This cURL-based tutorial can help you get started quickly with the Tradeoff Analytics service. The examples show you how to call the service's sole method, POST dilemmas, both with and without requesting the map visualization that is used by the service's client widget, and with and without requesting preferable options. For more information about submitting a request and understanding the response, see Input: Submitting a decision problem and Output: Understanding a problem resolution.


Before starting the tutorial, make sure that you meet the following prerequisites:

  • Obtain Bluemix® credentials: For information about obtaining service credentials for working with a Watson service in Bluemix, see Getting service credentials in Bluemix. The instructions include information about registering for Bluemix to obtain an ID if you do not already have one.

  • Install the cURL executable: cURL is a popular command-line tool for calling methods of HTTP interfaces. If you have not already downloaded the curl executable, you can install the version for your operating system from curl.haxx.se. You must install the version that supports the Secure Sockets Layer (SSL) protocol. Make sure to include the installed binary file on your PATH environment variable.

The examples use the cURL --user option to pass valid credentials for the service. In the examples, replace <username>:<password> with the values of the username and password from your service credentials. Note that you must use your service credentials, not your Bluemix ID and password.

Decision problem input

The examples use the cURL --data option to pass the contents of a JSON file, problem.json, to the service. The file sends a JSON Problem object that defines the decision problem. To learn more about the contents of the file, see

For detailed information about passing input to the service, see Input: Submitting a decision problem.

Problem resolution without map visualization

The first example passes the problem.json file to the POST dilemmas method with the generate_visualization query parameter set to false. This tells the service to return a Resolution object that does not include the Map object that is used by the Tradeoff Analytics client widget. The example sets the Content-Type header to application/json, which is required for all calls to the method.

curl -X POST --user <username>:<password>
--header "Content-Type: application/json"
--data @problem.json

The service returns a JSON Dilemma object that includes a problem field. This field duplicates the input Problem object exactly as it was submitted. The Dilemma object also includes a Resolution object that provides the results of the service's evaluation of the seven options of the input file. The solutions field of the Resolution object provides an array of Solution objects with results for each option. For an example of the results for this input file and a description of the information that is returned, see Example solutions.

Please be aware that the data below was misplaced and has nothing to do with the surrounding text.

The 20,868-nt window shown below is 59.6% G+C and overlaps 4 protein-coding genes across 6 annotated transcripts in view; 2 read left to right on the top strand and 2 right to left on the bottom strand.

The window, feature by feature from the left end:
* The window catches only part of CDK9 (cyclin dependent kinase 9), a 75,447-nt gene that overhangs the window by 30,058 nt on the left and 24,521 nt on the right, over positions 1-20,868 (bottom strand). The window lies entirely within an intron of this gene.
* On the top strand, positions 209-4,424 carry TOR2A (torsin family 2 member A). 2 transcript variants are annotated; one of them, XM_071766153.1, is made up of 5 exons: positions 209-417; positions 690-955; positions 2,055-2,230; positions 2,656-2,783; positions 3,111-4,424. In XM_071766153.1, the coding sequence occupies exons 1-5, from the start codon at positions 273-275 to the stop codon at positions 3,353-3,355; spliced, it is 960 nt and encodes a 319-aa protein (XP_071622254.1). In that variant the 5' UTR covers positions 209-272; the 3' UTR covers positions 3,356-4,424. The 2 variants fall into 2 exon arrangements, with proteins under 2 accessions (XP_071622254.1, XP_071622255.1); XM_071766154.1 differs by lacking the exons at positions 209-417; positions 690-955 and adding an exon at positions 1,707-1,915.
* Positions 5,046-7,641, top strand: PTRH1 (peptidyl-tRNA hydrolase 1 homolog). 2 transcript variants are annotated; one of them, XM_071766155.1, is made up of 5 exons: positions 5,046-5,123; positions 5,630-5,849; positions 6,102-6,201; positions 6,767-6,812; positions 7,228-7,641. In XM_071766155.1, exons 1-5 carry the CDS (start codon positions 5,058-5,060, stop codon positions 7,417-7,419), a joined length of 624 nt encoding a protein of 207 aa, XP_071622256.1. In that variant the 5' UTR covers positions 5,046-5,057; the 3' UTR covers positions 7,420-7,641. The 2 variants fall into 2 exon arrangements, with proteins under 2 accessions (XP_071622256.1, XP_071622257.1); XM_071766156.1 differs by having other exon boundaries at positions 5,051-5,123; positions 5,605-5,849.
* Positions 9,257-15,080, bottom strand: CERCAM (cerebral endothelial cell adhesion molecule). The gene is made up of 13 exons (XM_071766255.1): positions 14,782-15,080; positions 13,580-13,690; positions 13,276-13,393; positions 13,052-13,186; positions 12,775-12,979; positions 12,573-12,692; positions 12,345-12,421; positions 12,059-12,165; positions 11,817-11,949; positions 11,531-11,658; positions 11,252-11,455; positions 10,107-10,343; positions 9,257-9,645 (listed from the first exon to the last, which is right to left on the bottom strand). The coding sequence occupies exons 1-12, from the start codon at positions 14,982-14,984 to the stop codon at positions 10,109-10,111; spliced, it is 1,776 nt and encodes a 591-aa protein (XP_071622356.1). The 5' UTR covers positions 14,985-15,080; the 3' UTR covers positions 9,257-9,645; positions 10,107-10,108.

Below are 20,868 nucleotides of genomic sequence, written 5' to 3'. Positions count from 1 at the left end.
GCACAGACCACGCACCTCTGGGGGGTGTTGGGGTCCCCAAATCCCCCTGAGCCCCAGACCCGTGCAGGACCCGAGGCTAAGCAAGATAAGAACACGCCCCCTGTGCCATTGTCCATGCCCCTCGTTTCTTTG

Problem resolution with preferable options

The second example is very similar to the first. It passes the same problem.json file to the POST dilemmas method and again sets the generate_visualization query parameter to false. But this example also sets the find_preferable_options query parameter to true to request a refined list of preferable solutions.

curl -X POST --user <username>:<password>
--header "Content-Type: application/json"
--data @problem.json

The service again returns a JSON Dilemma object that includes the original input Problem object and a Resolution object that provides the service's solutions for the problem. These results are identical to those returned for the previous example.

However, the Resolution object also includes the PreferableSolutions object. This object refines the set of best candidates identified by the service. In this example, the set is reduced from three candidates to two, the remaining options being those most likely to be selected by the largest number of users. For an example with a greater number of options, the set of preferable solutions might reduce the collection of best candidates from a much larger number, making it easier for the user to identify the best candidates. The results include a confidence score that indicates the percentage of users likely to be satisfied with one of the preferred solutions. For an example of the results for this input file and a discussion of their meaning, see Example preferable solutions.

Problem resolution with map visualization

The third example is again similar to the first two, but it omits the generate_visualization parameter to use the default value of true. This directs the service to generate the Map object as part of its results. It also omits the find_preferable_options parameter to use the default value of false.

curl -X POST --user <username>:<password>
--header "Content-Type: application/json"
--data @problem.json

Because the call submits the same input file, the service returns the same JSON Dilemma object, though without the PreferableSolutions object. However, the Resolution object in this case also includes the Map object, which tells the Tradeoff Analytics client widget how to display the results of the decision problem. For an example of the Map object that is returned for this input file, see Example map visualization. For more information about using the client widget, see Using the visualization interface and Programming with the widget.